Original story published by The Outdoor Wire
Thursday, October 29, 2015
This week, New York Governor Andrew Cuomo vetoed legislation that would have used public funds to support statewide Trap, Neuter, Release (TNR) programs for feral cats. The decision came on Monday, Oct. 26, after a lengthy public debate.
Under the proposed legislation (A 2778/S 1081), up to 20 percent of the state's Animal Population Control Program Fund, which is supported by dog license fees, could have been allocated to TNR programs and away from the fund's original purpose: to support low-cost spay/neuter of dogs and cats for low-income owners.
A diverse coalition of stakeholders, including American Bird Conservancy, Audubon New York, New York birders, animal welfare organizations, and sportsmen's groups, rallied to oppose the TNR legislation, submitting numerous letters, emails, and phone calls expressing serious concerns.
"By vetoing this proposed legislation, Governor Cuomo has acted with vision and courage to protect the wildlife of New York," commented Grant Sizemore, Director of Invasive Species Programs for American Bird Conservancy, noting that studies have shown that free-roaming cats kill billions of birds in the U.S. each year.
"This bill was an effort to legitimize the systematic abandonment of cats," Sizemore continued, "and to inappropriately require that public funds prop up a failed TNR strategy. We hope that other law-makers draw inspiration from this decision and recognize TNR is a 'lose, lose, lose' scenario for cats, wildlife, and people."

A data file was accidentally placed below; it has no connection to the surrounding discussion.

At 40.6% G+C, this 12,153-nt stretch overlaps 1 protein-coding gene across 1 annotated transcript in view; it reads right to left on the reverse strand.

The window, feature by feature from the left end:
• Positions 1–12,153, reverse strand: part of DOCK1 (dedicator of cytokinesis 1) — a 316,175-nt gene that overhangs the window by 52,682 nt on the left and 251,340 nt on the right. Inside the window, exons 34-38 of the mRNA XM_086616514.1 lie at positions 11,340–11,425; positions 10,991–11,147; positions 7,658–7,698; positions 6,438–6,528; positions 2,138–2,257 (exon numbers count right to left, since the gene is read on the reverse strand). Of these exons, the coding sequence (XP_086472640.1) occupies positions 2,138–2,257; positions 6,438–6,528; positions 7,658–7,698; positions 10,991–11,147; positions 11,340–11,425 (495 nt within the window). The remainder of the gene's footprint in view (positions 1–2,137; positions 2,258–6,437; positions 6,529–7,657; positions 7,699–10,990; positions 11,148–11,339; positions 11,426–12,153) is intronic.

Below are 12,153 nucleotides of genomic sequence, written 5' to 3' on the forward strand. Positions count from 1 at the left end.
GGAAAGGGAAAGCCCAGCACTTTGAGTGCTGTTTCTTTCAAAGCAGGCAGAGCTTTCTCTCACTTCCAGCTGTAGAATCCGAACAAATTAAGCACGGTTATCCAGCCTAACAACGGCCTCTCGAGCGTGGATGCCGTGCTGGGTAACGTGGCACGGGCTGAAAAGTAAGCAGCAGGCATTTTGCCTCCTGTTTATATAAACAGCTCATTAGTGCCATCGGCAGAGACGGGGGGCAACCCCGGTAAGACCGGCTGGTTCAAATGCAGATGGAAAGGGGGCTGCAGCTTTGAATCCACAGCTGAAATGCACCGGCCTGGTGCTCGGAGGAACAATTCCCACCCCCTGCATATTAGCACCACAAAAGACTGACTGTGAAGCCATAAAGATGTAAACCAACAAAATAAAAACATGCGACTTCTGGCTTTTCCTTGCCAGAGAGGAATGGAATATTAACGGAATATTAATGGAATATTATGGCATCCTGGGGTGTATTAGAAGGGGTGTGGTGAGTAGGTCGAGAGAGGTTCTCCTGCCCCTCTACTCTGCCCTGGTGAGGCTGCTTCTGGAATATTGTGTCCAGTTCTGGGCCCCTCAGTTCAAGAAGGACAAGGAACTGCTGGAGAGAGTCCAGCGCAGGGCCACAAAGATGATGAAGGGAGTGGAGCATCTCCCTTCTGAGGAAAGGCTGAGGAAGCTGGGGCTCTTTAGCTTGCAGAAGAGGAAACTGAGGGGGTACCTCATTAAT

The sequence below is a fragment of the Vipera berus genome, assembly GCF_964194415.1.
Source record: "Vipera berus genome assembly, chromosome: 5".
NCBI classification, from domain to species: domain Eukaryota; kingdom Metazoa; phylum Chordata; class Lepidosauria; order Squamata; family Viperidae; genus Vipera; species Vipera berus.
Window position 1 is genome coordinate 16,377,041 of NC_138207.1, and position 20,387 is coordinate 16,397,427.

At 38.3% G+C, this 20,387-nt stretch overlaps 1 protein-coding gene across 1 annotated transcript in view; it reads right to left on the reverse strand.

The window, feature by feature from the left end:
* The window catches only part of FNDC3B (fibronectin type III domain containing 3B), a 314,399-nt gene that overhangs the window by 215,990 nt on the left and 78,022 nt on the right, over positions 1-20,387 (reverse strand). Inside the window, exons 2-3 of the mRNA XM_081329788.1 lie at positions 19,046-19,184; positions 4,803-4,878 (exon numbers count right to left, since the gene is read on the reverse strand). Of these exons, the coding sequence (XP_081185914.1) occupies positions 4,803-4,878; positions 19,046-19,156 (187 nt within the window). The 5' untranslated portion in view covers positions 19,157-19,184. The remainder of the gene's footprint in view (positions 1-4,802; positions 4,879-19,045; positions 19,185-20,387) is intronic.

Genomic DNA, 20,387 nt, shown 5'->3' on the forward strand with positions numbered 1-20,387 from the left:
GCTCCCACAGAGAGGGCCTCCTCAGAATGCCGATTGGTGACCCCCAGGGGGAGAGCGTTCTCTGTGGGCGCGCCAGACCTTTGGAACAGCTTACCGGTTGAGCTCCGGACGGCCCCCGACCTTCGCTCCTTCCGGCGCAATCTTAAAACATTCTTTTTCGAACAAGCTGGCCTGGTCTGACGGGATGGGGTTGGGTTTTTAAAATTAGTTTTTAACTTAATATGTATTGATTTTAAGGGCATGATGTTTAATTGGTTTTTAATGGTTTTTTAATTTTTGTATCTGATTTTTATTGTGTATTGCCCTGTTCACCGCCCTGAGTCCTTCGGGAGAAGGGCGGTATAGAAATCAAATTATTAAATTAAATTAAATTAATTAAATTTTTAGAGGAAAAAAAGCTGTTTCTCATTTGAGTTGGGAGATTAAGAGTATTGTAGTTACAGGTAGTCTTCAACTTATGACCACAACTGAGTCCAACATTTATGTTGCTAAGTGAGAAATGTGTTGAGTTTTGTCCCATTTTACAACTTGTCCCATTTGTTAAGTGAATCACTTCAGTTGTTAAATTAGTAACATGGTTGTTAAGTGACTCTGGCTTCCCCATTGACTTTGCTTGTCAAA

In a public statement about his decision, the governor called the proposed bill "problematic" for a number of reasons, including evidence that shows TNR does not reduce feral cat populations and that feral cats have a major impact on wildlife, "including threatened and endangered species, habitats, and food sources for native predators."
The governor's message is consistent with the position of American Bird Conservancy and its Cats Indoors Program: TNR programs have been widely shown to be unsuccessful at reducing feral cat populations while simultaneously maintaining cats in the environment, where they contribute to unsustainable wildlife predation and serious public health risks. A 2013 study by scientists from the Smithsonian Conservation Biology Institute and the U.S. Fish and Wildlife Service identified outdoor cats as the top source of direct, human-caused mortality of birds, and the mere presence of cats in the environment has been shown to negatively affect nesting birds.
Not only are feral cats a non-native predator, but they are also a source of potential infectious diseases and parasites, such as rabies and toxoplasmosis. Cats are the number-one carrier of rabies among domestic animals in the United States and require regular vaccinations to protect a cat and its community.
Cats are the definitive host of the parasite that causes toxoplasmosis, which can lead to miscarriages, blindness, memory loss, and death in humans. Feral and other outdoor cats may excrete hundreds of millions of infectious eggs in feces, effectively contaminating the environment with this parasite.